Putting an apparent end to its long battle with mosque funding from the Middle East, Denmark has hammered out a new law that stops "anti-democratic donations". Among other things, the law targets Saudi and Qatari donations, which the incumbent and previous governments have long opposed.
The country's Social Democrat Immigration and Integration Minister Mattias Tesfaye described the law as an important step in "fighting the Islamist extremists' attempts to gain ground in Denmark". In a statement, he underscored that there are extreme forces abroad that are "trying to turn our Muslim citizens against Denmark and thereby divide our society".
In future, individuals, organisations, and even government agencies can be blacklisted, and it will be forbidden to receive donations of more than 10,000 DKK (roughly $1,600) from them. The current minister for immigration and integration affairs will decide who is to be blacklisted.
Mattias Tesfaye didn't expand on who or what could end up on the ban list. However, in the 2019 election campaign, the Social Democrats declared that the party sought a complete stop to foreign funding of Danish denominations from states that "do not themselves respect and practice religious freedom". Saudi Arabia and Qatar were mentioned as examples.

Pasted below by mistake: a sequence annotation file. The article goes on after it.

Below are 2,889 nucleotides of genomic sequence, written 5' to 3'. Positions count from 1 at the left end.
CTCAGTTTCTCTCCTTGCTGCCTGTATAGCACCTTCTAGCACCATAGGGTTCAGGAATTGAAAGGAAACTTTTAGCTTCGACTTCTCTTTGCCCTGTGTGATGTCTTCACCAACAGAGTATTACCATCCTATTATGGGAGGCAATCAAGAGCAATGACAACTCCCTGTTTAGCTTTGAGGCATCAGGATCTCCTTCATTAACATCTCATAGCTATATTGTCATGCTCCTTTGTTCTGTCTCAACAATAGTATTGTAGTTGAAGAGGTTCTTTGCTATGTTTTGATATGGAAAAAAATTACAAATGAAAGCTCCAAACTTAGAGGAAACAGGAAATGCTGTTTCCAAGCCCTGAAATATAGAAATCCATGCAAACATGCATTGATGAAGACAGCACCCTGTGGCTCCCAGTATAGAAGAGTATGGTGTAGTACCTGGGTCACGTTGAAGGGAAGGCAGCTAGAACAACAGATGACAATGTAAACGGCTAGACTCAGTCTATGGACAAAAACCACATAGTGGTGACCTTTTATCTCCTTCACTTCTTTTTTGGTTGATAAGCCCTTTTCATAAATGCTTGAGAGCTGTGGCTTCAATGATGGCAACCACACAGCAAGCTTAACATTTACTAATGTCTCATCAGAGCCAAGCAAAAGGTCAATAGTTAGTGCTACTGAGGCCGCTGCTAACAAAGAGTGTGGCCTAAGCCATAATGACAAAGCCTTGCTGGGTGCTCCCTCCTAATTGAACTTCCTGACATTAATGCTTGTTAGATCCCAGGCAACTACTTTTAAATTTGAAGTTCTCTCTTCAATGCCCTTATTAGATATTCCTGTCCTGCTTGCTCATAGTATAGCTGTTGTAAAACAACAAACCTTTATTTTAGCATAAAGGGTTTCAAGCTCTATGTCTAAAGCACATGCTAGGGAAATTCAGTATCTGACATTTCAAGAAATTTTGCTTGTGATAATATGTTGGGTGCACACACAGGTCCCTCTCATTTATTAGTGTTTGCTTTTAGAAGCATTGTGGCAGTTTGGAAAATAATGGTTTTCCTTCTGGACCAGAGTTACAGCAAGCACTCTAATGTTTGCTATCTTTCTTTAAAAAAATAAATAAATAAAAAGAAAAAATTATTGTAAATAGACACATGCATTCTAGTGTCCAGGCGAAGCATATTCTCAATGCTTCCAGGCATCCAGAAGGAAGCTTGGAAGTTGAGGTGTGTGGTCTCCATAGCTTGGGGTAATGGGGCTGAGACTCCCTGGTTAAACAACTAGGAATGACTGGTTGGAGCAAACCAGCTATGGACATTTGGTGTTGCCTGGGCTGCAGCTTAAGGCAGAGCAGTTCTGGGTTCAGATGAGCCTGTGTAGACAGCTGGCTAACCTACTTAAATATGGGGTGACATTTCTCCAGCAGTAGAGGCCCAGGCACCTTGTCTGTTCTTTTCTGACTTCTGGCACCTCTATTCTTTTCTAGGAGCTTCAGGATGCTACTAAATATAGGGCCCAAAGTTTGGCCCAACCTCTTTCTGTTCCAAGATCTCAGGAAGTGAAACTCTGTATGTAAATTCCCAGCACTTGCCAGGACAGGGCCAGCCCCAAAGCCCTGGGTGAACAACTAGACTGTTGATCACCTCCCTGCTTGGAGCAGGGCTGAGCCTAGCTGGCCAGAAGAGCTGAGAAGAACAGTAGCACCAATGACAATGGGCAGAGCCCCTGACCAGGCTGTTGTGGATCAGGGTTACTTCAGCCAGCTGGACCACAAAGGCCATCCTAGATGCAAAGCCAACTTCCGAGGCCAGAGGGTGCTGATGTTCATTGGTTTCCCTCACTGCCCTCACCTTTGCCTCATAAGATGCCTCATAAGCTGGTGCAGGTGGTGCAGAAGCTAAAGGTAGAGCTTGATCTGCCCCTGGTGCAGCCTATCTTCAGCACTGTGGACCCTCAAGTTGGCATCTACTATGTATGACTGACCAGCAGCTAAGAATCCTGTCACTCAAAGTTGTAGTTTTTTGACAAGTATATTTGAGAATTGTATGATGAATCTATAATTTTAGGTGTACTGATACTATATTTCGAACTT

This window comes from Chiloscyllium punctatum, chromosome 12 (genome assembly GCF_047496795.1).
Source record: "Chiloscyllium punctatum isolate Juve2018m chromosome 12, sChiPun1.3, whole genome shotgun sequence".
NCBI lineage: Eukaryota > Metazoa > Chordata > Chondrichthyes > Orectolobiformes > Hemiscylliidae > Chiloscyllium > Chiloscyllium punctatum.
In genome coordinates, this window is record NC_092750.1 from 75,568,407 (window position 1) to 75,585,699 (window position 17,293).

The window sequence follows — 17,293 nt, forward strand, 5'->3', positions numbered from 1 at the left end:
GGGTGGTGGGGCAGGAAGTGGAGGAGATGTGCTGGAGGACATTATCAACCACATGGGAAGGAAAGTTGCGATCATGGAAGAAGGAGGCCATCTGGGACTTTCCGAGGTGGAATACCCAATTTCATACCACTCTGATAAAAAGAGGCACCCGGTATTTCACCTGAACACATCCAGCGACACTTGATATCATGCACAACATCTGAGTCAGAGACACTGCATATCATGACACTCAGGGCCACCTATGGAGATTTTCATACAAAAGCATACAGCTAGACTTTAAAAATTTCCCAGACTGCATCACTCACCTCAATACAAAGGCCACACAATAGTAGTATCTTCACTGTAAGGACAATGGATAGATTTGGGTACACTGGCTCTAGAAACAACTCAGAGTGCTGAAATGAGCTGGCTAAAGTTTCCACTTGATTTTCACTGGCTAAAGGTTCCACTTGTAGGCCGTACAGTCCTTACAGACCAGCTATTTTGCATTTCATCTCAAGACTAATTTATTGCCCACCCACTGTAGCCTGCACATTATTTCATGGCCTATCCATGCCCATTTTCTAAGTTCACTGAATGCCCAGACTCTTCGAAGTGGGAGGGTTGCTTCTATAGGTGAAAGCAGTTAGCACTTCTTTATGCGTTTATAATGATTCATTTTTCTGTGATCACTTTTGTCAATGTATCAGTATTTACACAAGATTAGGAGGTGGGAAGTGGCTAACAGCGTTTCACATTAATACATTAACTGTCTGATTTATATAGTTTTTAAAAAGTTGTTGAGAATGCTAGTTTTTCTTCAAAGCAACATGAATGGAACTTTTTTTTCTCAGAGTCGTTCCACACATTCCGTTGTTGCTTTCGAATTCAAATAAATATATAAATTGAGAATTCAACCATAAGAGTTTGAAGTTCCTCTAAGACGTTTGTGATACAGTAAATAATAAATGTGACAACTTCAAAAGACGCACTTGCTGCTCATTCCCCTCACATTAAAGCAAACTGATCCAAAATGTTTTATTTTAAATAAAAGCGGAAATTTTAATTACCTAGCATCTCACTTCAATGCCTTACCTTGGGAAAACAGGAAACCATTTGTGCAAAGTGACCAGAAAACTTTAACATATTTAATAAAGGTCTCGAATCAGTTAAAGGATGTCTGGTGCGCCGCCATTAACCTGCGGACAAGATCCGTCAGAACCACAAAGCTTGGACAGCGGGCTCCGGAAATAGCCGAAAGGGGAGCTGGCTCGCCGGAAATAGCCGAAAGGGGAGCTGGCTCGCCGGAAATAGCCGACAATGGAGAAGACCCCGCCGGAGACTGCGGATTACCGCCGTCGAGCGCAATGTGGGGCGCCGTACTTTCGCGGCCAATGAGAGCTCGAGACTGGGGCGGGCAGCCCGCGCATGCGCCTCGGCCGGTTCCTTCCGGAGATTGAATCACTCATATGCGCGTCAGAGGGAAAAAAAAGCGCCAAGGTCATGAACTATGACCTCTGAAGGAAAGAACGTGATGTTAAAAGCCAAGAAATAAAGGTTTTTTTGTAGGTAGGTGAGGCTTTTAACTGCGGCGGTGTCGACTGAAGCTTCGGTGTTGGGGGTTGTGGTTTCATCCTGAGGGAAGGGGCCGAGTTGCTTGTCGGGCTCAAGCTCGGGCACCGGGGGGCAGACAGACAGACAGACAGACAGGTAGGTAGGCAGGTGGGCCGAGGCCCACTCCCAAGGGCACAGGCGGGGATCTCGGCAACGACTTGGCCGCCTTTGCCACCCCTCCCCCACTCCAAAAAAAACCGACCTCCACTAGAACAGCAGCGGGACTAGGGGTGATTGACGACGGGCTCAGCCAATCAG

In recent years, Danish media outlets have highlighted the country's mosques receiving millions in foreign funding, including from the Middle East.
With its recent step, Denmark becomes the second country in Europe following Austria to restrict foreign donations to mosques. This is also the first time that Denmark has ever regulated donations to religious communities.
In the debate surrounding the decision, critics worried that the ban list may be overtly influenced by the country's foreign policy and the current political situation. Unless the government is prepared for a diplomatic crisis, the ban risks becoming a mainly symbolic gesture, they ventured.
One outstanding question is whether Diyanet, the Turkish Directorate of Religious Affairs, will end up on the ban list. According to the newspaper Berlingske, there are currently at least 27 mosques in Denmark linked to the Turkish government, which also receive imams from Ankara.
At the same time, it has been pointed out that many Danish mosques are under financial pressure and are struggling to hire an imam, which could spur them into receiving donations from abroad.
According to a 2020 report, Denmark is home to over 250,000 Muslims (or 4.4 percent of the population). However, the figure has been steadily increasing over the past several decades. In 1980, merely 0.6 percent of the Danish population was Muslim.